The Christopher Landon format – take one popular fantasy classic and add a slasher element – is here deployed by director Nahnatchka Khan and writers David Matalon, Sasha Perl-Raver and Jen D’Angelo.
In 1987, the town of Vernon was terrorised by ‘the Sweet Sixteen Killer’ – who wore an oversized Max Headroom/Beavis mask and stabbed three sixteen year-old girls on successive nights over Halloween – but the killer then stopped, though there’s a lingering macabre tour/podcast culture about it. In the present day, high school senior Jamie (Kiernan Shipka) mildly squabbles with her parents Pam (Julie Bowen) and Blake (Lochlyn Munro) and heads off for Halloween hijinx with her best pal Amelia (Kelcey Mawema). While greeting trick or treaters, Pam is attacked by a returning killer – or a copycat – and, though she’s had years of preparation for murder attempts – is fatally stabbed (sixteen times, as per Sweet Sixteen canon). But, as it happens, for her science project, Amelia has turned a photo-booth into a time machine, using notes made by her mother Lauren (Kimberly Huie) in high school – the drawback is that it doesn’t work until the killer adds a metal element by stabbing the machine while attacking Jamie, who is sent back to 1987 and given a shot at changing history by thwarting the killer before he gets going … though, as per Back to the Future rules (a new-ish movie in 1987), she’s more shocked to find out what her parents (Olivia Holt, Charlie Gillespie) were like as teenagers, with Pam head of ‘the Mollies’, a Heathers-like pack of Molly Ringwald-obsessed mean girls (who are on the killer’s death list, and frankly probably deserve it).
Shortcutting the plot, Jamie easily persuades teen Lauren (Troy L. Johnson, from Let’s Scare Julie) that she’s from the future – I always get a grumpy when time travelling folks throw out references (to Scream) they must know past people won’t get, but it’s done sweetly enough here – and narrow-focuses on the killer case rather than, say, advise investments in IT stock or not to buy all those triple-bagged variant issue #1 comics in the 1990s. There are suspects a-plenty – though the mystery isn’t too tricky – and a lot of Heathers-style humour about crass, appalling folk whose crassness is even more appalling seen from a 2023 perspective – Liana Liberato, always welcome, is especially funny as the dim, nasty first victim while Jeremy Monn-Djasgnar is a hoot as the House Party-hairdoed slob jock asshole in the pack. A good recurring gag is Jamie preparing elaborate cover stories only for unsuspicious folk just to give her access to everything with a shrug and there are some amusing needle-drops (mostly from earlier in the ‘80s, to be nit-picky) with Bananarama’s ‘Venus’ and (accompanying a murder) that horrible ‘Lady in Red’ song.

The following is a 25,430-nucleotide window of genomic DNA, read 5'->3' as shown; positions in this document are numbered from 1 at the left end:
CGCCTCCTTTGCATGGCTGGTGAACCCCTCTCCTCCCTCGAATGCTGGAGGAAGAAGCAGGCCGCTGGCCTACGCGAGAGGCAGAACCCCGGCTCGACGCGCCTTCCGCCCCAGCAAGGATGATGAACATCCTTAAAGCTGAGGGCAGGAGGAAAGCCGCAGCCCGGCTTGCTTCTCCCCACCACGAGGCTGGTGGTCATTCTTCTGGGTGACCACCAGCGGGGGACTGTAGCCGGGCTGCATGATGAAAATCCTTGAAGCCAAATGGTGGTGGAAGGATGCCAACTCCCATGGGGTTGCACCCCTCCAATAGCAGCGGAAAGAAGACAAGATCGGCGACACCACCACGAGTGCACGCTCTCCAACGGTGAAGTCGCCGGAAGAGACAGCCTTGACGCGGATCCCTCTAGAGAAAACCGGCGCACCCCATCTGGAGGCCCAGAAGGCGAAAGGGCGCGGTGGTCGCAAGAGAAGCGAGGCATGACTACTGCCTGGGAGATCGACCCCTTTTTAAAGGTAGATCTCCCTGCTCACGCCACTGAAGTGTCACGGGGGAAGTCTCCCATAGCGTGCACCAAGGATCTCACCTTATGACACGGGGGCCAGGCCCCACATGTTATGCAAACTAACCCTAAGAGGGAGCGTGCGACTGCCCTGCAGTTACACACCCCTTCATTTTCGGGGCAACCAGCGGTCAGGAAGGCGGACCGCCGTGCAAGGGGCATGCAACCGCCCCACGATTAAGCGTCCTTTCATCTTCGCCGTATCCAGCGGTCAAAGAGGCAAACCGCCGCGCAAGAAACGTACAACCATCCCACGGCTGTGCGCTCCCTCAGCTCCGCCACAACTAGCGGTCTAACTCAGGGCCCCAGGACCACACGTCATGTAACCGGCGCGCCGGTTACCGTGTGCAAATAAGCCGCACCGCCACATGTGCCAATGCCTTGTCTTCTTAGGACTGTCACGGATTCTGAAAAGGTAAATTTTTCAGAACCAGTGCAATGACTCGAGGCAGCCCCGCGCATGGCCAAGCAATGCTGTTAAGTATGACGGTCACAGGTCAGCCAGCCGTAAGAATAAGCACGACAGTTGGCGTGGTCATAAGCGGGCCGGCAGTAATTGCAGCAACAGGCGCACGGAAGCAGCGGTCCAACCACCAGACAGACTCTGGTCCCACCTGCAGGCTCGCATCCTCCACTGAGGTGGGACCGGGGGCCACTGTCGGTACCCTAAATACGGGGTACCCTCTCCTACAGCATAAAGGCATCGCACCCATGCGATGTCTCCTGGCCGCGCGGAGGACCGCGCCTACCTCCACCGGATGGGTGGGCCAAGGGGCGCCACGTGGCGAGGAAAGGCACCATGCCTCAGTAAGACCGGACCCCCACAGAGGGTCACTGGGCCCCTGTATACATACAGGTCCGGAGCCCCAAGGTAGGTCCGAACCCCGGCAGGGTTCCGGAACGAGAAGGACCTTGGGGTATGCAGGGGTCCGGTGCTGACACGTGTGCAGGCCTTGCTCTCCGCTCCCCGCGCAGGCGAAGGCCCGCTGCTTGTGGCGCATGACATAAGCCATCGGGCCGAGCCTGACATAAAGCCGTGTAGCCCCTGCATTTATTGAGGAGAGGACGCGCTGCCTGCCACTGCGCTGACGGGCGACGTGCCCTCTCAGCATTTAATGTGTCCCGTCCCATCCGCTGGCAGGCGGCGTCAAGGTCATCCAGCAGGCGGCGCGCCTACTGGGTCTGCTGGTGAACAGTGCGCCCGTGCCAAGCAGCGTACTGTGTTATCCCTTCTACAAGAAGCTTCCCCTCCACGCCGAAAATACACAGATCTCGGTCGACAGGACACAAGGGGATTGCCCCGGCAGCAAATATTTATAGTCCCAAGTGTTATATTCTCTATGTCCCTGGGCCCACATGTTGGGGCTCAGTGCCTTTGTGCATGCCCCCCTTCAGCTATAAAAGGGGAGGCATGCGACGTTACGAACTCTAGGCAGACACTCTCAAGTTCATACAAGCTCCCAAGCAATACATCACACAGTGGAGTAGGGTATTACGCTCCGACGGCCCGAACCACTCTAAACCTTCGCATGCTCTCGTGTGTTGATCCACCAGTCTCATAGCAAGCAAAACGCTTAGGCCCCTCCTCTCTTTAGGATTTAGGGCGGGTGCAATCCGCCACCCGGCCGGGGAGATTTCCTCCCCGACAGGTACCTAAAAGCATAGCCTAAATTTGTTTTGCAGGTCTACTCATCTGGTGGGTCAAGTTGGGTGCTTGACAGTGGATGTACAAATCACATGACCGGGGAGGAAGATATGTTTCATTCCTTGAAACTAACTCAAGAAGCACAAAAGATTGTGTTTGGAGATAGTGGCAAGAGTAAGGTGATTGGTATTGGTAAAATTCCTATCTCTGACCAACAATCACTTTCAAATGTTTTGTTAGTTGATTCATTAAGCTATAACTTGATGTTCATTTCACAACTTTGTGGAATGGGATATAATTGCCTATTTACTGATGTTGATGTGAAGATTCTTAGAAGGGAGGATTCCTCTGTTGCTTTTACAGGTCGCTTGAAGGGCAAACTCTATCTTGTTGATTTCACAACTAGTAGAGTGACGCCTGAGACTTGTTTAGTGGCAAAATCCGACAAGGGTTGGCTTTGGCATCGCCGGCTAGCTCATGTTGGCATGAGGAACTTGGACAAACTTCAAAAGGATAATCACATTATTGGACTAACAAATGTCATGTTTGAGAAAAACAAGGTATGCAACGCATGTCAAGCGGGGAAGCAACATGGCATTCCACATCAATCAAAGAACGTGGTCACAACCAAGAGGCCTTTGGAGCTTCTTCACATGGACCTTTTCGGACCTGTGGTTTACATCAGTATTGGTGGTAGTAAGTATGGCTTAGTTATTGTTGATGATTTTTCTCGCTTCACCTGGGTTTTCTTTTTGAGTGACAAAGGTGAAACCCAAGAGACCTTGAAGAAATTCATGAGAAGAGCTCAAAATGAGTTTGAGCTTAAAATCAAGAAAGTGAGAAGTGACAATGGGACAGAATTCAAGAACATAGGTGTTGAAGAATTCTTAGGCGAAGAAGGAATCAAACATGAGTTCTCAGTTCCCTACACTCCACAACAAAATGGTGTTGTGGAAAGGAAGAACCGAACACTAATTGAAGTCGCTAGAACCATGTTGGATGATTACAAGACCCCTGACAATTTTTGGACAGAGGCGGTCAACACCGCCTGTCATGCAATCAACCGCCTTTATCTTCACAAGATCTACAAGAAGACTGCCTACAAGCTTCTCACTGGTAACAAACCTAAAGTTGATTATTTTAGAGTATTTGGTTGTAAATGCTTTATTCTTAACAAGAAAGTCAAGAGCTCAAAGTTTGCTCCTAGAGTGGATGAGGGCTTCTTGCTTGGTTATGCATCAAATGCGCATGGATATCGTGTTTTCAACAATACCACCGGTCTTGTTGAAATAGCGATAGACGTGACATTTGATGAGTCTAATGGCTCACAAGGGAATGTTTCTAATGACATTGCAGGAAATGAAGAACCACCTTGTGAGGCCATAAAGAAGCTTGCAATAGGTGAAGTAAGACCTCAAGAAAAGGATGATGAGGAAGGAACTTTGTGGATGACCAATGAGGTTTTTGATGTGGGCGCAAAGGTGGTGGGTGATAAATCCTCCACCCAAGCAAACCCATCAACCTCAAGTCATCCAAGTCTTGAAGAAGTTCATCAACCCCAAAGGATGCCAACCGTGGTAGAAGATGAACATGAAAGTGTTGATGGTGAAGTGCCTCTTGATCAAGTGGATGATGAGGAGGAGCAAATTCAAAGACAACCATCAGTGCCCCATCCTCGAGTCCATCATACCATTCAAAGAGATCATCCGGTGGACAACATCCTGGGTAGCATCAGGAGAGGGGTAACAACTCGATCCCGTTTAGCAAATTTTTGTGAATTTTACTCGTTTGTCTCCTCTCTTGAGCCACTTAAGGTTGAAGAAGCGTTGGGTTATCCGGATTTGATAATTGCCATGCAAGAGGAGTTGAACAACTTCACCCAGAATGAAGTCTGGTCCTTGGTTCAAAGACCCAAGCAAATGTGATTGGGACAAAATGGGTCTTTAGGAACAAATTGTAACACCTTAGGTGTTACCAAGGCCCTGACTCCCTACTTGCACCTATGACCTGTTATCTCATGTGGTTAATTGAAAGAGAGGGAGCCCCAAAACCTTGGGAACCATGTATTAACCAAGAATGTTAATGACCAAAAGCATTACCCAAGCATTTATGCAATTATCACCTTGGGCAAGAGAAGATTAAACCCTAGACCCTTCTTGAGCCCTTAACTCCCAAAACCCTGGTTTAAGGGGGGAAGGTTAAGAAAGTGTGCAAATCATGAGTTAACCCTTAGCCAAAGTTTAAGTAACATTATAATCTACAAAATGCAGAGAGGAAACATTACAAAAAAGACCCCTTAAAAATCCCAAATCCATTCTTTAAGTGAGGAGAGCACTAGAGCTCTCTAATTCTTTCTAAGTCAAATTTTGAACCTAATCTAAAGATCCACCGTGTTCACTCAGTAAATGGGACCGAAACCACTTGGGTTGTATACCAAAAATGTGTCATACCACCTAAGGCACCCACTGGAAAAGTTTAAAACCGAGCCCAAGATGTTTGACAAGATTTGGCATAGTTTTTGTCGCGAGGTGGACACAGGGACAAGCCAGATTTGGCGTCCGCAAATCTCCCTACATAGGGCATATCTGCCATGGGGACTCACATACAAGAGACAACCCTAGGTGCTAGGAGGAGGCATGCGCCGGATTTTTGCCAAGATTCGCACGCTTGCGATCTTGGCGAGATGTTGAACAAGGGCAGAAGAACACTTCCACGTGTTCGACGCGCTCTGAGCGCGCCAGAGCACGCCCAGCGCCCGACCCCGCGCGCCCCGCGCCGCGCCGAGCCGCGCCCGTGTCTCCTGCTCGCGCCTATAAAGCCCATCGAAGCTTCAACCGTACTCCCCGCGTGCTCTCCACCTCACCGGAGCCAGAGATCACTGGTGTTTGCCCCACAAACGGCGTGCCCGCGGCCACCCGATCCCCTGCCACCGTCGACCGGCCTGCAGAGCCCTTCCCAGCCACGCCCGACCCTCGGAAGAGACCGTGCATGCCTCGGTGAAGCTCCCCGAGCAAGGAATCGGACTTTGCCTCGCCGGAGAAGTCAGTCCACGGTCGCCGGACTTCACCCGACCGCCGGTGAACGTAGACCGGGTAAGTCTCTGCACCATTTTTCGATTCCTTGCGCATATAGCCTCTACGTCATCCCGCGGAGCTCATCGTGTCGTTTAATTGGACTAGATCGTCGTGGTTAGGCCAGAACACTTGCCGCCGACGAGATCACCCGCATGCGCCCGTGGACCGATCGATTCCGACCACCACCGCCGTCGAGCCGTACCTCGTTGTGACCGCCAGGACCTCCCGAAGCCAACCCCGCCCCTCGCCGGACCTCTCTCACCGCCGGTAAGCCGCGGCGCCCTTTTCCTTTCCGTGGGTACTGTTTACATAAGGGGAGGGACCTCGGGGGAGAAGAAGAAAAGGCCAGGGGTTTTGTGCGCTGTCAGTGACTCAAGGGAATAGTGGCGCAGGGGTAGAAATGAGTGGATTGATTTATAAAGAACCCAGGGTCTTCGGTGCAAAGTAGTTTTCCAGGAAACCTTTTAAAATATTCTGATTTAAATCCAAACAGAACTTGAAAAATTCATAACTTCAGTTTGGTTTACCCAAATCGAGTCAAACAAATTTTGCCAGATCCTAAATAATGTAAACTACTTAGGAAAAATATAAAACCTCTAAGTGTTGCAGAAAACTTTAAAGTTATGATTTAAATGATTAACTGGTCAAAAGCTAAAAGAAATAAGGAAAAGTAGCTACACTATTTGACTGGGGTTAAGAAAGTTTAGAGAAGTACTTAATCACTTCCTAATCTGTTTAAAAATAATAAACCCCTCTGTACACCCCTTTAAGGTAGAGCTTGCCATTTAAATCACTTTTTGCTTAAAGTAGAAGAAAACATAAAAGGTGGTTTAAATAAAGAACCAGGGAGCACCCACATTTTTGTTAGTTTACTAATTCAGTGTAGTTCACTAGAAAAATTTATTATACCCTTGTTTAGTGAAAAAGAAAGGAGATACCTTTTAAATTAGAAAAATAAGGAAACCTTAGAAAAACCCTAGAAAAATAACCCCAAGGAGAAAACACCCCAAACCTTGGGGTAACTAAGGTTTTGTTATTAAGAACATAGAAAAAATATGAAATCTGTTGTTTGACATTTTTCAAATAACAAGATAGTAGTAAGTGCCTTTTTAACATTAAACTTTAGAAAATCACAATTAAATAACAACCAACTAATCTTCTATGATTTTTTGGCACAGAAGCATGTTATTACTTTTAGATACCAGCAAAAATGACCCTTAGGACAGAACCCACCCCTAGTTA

It does back-project its wokeness onto 1987 a bit, while upbraiding folk in the past for racism (the high school Red Devils team has a Native American mascot) and cruelty (a key offscreen character is called ‘Fat Trish’, though a tiny cameo photo suggests she wasn’t even that hefty) but presenting a multiracial victim pool of horrible kids (Ella Choi is funny as the dim stoner who’ll grow up to be a hateful Sheriff). It’s also a little soft on its central characters – we have to intuit that the heroine’s Mom was scared straight by the deaths of her three ghastliest friends and became a better person but in the revised timeline there are some judgy beats missing and it’s a slight cop-out that teen Pam turns out not to be in on the original sin (by chance, we suspect) which triggers the killing spree. It winds up with a scene which oddly seems to owe more to Doctor Who (the tag of Enemy of the World) than BTTF as heroine and killer struggle in a fairground attraction-cum-time machine. Shipka, of Chilling Adventures of Sabrina, would have become a bigger star in the 1980s or ‘90s, when teen-themed rom-coms, horror films, fantasies, dramas or mysteries could be breakout box office. This Halloween, Blumhouse released (to great success) the very so-so Five Nights at Freddy’s to theatres but this much more satisfying picture went to Amazon Prime.